Maurizio Lisciandra (University of Messina)
Marco Casari (University of Bologna)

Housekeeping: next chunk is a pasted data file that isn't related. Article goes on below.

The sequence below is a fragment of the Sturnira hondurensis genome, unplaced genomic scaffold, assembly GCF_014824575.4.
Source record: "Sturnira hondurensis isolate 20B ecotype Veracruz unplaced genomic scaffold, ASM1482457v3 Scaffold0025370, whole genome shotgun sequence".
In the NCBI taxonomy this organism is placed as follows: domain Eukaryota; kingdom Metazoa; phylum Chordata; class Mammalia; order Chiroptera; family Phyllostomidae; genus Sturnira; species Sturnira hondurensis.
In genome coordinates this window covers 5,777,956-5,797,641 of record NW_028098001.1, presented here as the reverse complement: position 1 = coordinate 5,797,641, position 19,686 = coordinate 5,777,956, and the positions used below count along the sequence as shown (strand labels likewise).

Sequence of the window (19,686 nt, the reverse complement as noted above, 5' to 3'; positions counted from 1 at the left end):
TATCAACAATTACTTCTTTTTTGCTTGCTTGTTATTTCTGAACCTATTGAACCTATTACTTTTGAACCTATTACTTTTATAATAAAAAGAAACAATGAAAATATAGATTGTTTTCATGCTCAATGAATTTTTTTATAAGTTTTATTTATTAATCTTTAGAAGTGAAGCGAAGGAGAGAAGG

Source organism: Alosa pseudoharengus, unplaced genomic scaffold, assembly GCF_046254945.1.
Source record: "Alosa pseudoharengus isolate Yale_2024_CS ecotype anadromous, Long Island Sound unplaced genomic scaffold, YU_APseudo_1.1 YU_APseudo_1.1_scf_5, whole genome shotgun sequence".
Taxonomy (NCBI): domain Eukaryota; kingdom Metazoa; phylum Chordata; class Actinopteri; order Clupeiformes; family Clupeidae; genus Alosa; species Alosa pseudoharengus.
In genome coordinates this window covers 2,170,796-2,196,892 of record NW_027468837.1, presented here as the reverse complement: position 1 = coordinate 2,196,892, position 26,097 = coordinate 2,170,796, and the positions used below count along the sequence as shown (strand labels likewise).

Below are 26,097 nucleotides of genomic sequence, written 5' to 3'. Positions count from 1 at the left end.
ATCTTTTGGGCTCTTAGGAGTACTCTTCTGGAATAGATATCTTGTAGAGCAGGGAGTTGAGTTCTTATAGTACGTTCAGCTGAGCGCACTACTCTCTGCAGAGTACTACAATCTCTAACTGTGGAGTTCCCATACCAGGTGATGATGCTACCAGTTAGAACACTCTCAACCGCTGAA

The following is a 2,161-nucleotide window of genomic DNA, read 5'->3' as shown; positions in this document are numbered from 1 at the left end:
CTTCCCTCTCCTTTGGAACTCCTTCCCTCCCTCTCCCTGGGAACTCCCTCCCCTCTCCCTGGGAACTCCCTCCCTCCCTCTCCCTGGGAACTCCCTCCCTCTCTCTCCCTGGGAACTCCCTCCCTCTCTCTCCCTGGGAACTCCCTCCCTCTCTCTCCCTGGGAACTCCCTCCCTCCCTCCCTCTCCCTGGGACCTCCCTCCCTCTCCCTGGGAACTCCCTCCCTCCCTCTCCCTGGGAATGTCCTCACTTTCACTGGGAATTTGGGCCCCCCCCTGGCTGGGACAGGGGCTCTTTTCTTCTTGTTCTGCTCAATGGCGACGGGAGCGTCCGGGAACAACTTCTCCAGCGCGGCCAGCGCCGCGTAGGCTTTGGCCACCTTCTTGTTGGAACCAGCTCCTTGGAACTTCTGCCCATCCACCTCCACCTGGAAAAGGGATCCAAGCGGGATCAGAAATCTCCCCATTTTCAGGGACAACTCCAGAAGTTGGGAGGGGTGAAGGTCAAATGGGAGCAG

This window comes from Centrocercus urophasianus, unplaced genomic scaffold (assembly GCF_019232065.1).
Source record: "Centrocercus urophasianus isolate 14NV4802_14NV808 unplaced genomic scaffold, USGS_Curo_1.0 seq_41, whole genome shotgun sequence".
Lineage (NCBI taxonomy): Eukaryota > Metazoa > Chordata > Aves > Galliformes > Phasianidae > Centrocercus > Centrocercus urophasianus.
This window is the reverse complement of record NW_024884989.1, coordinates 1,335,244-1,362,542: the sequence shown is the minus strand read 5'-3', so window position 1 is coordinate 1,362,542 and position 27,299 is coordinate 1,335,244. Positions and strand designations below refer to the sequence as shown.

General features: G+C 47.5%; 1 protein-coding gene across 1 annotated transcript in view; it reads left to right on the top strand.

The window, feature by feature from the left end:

We provide a model that describes the progressive closure of more affluent societies to immigration to protect the wealth of insiders. This closure took the institutional form of patrilineal property rights. We show how this institutional change can emerge locally, spread by contagion, and generate a situation where societies are locked into a gender-biased society. Only a centralized, top-down intervention could restore gender equality in property rights. This pattern is presented through a model and exemplified through evidence of institutional change in communities in the Italian Alps, where inheritance institutions over common property resources evolved over six centuries (1200-1800). Through historical data and a computational model, we uncover the mechanisms for the path of the gradual transition from an egalitarian to a patrilineal institutional regime, followed by the sudden reinstatement of an egalitarian regime via a centralized decision.